Date of Award

Fall 12-2021

Document Type


Degree Name

Doctor of Philosophy (PhD)



Committee Director

Jean R. Delayen

Committee Member

Geoffrey A. Krafft

Committee Member

Riad Suleiman

Committee Member

Sebastian E. Kuhn

Committee Member

Helmut Baumgart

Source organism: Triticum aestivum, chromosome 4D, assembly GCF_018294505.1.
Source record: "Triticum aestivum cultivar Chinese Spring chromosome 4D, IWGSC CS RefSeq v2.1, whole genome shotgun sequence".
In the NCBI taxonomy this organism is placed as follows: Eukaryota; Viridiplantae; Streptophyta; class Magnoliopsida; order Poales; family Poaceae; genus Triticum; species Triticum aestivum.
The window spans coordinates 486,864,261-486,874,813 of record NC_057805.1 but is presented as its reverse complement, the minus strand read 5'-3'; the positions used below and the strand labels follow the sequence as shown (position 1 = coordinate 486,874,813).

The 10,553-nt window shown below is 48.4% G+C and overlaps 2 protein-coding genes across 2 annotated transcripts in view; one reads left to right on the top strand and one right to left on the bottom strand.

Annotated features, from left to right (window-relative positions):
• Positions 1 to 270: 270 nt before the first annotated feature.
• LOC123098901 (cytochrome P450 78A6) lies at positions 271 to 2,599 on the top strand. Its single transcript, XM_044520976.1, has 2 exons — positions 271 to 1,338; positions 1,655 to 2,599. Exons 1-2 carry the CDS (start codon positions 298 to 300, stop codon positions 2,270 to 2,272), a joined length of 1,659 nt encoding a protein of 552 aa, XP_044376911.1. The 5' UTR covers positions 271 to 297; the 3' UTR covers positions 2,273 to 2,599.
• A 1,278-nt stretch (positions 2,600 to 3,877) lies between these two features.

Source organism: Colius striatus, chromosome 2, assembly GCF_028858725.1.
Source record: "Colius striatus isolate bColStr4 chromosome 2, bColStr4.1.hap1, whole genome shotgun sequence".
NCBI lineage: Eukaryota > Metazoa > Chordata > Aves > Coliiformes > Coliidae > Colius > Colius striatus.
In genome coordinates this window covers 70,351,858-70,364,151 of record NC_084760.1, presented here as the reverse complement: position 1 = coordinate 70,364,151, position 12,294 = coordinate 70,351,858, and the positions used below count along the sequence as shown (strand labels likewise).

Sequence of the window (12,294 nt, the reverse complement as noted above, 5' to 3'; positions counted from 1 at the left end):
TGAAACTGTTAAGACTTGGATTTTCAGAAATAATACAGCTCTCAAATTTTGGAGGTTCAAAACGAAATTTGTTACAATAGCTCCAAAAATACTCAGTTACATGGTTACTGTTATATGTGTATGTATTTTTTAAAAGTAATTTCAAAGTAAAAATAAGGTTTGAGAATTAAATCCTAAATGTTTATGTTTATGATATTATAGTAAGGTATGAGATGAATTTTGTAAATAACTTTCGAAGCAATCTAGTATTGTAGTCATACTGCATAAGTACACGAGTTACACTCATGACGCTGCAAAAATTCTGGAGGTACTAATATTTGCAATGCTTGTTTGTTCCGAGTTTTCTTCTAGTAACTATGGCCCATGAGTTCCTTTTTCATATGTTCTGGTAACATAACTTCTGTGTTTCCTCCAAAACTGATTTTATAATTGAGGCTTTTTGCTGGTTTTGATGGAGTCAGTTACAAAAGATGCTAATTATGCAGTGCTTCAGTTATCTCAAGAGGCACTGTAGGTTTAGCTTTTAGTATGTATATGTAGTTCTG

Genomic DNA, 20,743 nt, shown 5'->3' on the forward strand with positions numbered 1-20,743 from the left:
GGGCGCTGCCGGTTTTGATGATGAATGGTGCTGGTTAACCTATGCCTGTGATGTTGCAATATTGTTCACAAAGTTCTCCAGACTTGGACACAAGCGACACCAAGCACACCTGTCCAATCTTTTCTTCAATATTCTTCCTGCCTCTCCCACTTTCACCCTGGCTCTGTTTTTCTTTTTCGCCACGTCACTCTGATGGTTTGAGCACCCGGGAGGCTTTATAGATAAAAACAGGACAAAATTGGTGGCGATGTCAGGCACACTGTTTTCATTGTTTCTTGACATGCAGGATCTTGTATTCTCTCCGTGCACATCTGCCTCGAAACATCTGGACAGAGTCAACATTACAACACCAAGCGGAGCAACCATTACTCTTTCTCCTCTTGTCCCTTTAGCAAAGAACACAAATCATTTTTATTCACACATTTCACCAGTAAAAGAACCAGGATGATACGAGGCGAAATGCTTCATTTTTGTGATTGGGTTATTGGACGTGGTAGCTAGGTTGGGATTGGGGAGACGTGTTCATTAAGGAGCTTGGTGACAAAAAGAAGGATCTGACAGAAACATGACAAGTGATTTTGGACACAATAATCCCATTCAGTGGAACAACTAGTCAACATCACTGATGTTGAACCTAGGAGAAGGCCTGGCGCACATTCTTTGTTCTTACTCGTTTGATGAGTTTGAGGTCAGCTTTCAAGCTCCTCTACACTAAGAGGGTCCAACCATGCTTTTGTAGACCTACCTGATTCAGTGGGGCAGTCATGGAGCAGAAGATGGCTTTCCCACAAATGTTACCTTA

Magnetized electron cooling of the ion beam is one of the major approaches towards obtaining the required high luminosity in the proposed Electron-Ion Collider (EIC). To increase the cooling efficiency, a bunched electron beam with a high bunch charge and high repetition rate is required. However, these features can combine to enhance the collective interactions, such as the space charge effect. A magnetized electron beam was successfully generated at the Thomas Jefferson National Accelerator Facility (JLab) using a compact, 300 kV DC high voltage photo-gun with an inverted insulator geometry and bi-alkali antimonide photocathode. The beam magnetization was characterized using a modest diagnostic beamline to measure beam sizes, rotation angles, and normalized transverse emittance as a function of magnetic field at the photocathode, laser spot size, and gun high-voltage. Simultaneously, simulations were performed using the A Space Charge Tracking Algorithm (ASTRA) and General Particle Tracer (GPT) programs. Further, sustained high average current magnetized beam up to 28 mA was demonstrated, and the photocathode lifetime for different magnetized electron beam currents was investigated. In the second part of the project, the space charge effect in low-energy magnetized electron beams was studied and compared with GPT simulations. The high bunch charge studies showed evidence of space charge current limitations starting at 0.3 nC and limited the maximum delivered bunch charge to 0.7 nC. To reach the high bunch charge goal of a few nC, the existing DC photo-gun design was modified using CST Studio Suite’s electromagnetic field solver, and a way to cancel the beam deflection exerted by the non-symmetric nature of the inverted insulator photo-gun geometry was discovered. This thesis presents a detailed description of the generation, characterization, and simulation of high current, high bunch charge magnetized electron beams at JLab, as well as the modified photo-gun design. Together with measurements and simulations, the purpose of this thesis is to provide a solid background on the theoretical aspects and the experimental challenges associated with magnetized electron beams for accelerator applications.